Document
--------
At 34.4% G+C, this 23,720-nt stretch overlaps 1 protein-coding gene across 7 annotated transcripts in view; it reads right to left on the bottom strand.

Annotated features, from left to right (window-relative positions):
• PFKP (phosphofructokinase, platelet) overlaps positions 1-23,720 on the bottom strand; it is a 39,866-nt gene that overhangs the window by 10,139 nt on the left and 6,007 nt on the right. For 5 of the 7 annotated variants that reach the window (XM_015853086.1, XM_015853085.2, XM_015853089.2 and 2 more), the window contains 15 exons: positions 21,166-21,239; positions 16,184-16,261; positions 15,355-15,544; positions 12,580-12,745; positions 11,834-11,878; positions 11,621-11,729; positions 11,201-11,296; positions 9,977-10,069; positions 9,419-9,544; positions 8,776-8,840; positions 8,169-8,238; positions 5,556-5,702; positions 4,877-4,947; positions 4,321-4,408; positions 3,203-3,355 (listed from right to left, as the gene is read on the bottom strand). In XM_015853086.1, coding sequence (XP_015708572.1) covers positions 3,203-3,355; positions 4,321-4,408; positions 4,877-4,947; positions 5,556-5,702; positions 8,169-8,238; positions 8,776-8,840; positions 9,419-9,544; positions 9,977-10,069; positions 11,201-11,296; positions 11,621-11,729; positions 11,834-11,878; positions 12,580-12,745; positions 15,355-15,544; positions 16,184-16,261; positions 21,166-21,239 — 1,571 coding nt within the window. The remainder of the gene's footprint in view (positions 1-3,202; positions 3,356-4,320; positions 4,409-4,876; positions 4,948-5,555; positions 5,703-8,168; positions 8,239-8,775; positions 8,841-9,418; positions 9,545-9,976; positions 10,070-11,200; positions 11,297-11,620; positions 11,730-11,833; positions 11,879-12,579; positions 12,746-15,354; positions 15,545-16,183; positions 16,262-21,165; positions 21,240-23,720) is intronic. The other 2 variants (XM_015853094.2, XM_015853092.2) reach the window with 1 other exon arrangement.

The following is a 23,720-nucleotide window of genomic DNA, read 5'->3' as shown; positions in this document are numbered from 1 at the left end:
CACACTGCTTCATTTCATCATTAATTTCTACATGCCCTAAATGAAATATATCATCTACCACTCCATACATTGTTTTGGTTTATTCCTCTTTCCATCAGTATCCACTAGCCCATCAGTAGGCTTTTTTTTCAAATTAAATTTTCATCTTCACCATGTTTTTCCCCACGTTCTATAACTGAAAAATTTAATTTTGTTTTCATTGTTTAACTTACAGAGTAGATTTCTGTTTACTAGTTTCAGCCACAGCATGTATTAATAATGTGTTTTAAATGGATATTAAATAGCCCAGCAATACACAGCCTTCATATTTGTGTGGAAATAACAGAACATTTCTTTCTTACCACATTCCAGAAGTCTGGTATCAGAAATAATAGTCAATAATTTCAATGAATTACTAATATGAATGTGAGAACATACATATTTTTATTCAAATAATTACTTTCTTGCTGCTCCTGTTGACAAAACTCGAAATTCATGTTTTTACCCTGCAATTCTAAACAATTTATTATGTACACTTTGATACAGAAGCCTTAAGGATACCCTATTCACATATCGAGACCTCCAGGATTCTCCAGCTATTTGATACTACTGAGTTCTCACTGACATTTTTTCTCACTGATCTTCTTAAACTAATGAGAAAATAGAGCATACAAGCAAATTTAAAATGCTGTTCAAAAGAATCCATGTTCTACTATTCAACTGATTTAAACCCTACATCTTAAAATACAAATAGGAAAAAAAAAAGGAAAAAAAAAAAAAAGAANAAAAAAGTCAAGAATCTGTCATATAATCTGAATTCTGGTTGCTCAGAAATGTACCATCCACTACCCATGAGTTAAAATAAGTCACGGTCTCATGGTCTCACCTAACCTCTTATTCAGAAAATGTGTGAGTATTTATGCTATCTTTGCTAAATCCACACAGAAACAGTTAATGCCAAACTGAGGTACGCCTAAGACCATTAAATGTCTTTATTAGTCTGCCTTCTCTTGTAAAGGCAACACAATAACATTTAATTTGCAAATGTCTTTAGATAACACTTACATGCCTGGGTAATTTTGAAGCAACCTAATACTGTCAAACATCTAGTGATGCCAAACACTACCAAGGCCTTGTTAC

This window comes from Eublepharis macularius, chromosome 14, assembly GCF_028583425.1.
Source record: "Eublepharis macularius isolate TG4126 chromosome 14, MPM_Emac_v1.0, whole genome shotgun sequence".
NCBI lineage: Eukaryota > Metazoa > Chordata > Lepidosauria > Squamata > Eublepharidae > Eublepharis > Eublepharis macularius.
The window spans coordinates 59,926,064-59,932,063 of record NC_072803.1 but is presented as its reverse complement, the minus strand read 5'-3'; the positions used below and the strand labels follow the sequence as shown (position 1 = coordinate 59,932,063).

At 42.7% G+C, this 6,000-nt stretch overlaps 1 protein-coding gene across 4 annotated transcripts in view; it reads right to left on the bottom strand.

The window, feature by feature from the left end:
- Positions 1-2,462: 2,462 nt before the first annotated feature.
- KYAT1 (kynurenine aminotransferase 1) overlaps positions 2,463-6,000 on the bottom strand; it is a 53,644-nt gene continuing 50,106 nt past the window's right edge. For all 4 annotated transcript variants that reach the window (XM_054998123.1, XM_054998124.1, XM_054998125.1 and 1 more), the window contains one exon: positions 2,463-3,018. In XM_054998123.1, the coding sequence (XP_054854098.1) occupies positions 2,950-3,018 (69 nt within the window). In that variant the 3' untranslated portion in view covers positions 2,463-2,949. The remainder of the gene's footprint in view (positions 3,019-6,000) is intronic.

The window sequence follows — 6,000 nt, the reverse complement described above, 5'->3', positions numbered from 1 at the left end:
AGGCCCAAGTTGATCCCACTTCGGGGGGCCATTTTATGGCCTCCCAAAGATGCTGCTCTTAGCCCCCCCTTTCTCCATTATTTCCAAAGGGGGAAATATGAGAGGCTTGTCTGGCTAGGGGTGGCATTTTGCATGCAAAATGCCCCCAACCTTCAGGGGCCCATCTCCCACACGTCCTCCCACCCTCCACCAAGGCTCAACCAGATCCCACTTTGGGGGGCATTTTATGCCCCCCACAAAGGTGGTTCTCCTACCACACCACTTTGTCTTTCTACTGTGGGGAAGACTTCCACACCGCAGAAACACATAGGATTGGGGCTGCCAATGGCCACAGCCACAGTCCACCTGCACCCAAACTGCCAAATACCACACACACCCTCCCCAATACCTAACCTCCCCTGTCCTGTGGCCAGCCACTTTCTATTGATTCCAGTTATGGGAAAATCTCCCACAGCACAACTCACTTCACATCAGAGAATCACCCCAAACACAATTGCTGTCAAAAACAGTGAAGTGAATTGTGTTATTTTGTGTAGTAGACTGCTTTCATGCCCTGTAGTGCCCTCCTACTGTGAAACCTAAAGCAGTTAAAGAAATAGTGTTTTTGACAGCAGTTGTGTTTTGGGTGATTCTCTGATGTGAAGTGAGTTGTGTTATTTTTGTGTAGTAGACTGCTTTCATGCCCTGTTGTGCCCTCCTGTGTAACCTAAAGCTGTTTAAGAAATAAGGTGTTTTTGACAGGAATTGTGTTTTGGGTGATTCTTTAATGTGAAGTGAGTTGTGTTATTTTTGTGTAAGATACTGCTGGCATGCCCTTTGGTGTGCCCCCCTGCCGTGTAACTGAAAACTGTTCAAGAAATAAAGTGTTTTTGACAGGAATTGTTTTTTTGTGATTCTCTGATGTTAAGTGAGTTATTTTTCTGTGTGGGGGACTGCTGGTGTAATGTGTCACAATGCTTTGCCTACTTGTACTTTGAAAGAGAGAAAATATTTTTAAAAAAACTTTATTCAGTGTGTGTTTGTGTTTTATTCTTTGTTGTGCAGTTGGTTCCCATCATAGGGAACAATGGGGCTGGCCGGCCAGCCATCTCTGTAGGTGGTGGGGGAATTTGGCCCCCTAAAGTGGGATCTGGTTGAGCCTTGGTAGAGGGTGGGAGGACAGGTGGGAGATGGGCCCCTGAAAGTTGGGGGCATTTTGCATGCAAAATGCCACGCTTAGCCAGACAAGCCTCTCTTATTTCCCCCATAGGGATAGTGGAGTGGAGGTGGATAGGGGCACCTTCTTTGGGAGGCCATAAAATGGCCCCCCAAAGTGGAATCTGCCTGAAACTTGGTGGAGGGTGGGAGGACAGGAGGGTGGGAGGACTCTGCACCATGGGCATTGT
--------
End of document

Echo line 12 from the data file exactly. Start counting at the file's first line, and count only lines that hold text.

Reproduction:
- Positions 1-2,462: 2,462 nt before the first annotated feature.